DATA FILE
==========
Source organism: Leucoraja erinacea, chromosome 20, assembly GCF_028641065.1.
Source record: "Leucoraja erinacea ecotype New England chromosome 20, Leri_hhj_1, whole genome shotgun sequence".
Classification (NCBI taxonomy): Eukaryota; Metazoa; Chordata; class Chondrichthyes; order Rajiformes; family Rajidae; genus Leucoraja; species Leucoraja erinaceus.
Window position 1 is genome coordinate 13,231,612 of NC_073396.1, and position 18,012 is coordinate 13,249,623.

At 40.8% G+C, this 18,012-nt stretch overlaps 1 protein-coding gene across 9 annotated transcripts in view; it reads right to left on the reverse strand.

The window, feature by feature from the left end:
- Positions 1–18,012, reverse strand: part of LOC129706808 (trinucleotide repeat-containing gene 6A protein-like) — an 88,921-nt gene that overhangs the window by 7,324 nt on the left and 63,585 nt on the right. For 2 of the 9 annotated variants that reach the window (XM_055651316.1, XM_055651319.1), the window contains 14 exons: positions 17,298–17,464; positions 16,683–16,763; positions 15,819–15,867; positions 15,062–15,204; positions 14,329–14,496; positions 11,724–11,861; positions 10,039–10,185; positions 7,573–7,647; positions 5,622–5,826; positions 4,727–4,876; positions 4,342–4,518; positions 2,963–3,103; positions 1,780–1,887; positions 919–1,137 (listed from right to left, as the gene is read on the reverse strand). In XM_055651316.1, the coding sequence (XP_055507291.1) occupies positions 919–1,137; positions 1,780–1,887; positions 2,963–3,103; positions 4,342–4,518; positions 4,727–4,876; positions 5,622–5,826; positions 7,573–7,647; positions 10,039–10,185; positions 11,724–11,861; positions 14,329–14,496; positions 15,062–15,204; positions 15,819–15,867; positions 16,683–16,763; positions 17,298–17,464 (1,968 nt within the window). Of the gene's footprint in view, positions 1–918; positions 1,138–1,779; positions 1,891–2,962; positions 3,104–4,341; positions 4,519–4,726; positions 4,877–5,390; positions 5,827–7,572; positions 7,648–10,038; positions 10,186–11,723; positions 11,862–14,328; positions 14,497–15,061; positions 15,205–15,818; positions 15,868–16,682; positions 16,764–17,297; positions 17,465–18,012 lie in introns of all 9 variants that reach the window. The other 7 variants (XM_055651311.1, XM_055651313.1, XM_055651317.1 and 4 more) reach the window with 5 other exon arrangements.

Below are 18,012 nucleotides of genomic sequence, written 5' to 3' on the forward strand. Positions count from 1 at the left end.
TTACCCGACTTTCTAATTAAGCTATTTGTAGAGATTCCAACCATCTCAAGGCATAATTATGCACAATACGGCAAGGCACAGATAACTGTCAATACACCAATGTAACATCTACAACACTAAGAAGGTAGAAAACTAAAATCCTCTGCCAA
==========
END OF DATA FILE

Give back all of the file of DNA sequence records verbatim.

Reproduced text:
Source organism: Leucoraja erinacea, chromosome 20, assembly GCF_028641065.1.
Source record: "Leucoraja erinacea ecotype New England chromosome 20, Leri_hhj_1, whole genome shotgun sequence".
Classification (NCBI taxonomy): Eukaryota; Metazoa; Chordata; class Chondrichthyes; order Rajiformes; family Rajidae; genus Leucoraja; species Leucoraja erinaceus.
Window position 1 is genome coordinate 13,231,612 of NC_073396.1, and position 18,012 is coordinate 13,249,623.

At 40.8% G+C, this 18,012-nt stretch overlaps 1 protein-coding gene across 9 annotated transcripts in view; it reads right to left on the reverse strand.

The window, feature by feature from the left end:
- Positions 1–18,012, reverse strand: part of LOC129706808 (trinucleotide repeat-containing gene 6A protein-like) — an 88,921-nt gene that overhangs the window by 7,324 nt on the left and 63,585 nt on the right. For 2 of the 9 annotated variants that reach the window (XM_055651316.1, XM_055651319.1), the window contains 14 exons: positions 17,298–17,464; positions 16,683–16,763; positions 15,819–15,867; positions 15,062–15,204; positions 14,329–14,496; positions 11,724–11,861; positions 10,039–10,185; positions 7,573–7,647; positions 5,622–5,826; positions 4,727–4,876; positions 4,342–4,518; positions 2,963–3,103; positions 1,780–1,887; positions 919–1,137 (listed from right to left, as the gene is read on the reverse strand). In XM_055651316.1, the coding sequence (XP_055507291.1) occupies positions 919–1,137; positions 1,780–1,887; positions 2,963–3,103; positions 4,342–4,518; positions 4,727–4,876; positions 5,622–5,826; positions 7,573–7,647; positions 10,039–10,185; positions 11,724–11,861; positions 14,329–14,496; positions 15,062–15,204; positions 15,819–15,867; positions 16,683–16,763; positions 17,298–17,464 (1,968 nt within the window). Of the gene's footprint in view, positions 1–918; positions 1,138–1,779; positions 1,891–2,962; positions 3,104–4,341; positions 4,519–4,726; positions 4,877–5,390; positions 5,827–7,572; positions 7,648–10,038; positions 10,186–11,723; positions 11,862–14,328; positions 14,497–15,061; positions 15,205–15,818; positions 15,868–16,682; positions 16,764–17,297; positions 17,465–18,012 lie in introns of all 9 variants that reach the window. The other 7 variants (XM_055651311.1, XM_055651313.1, XM_055651317.1 and 4 more) reach the window with 5 other exon arrangements.

Below are 18,012 nucleotides of genomic sequence, written 5' to 3' on the forward strand. Positions count from 1 at the left end.
TTACCCGACTTTCTAATTAAGCTATTTGTAGAGATTCCAACCATCTCAAGGCATAATTATGCACAATACGGCAAGGCACAGATAACTGTCAATACACCAATGTAACATCTACAACACTAAGAAGGTAGAAAACTAAAATCCTCTGCCAA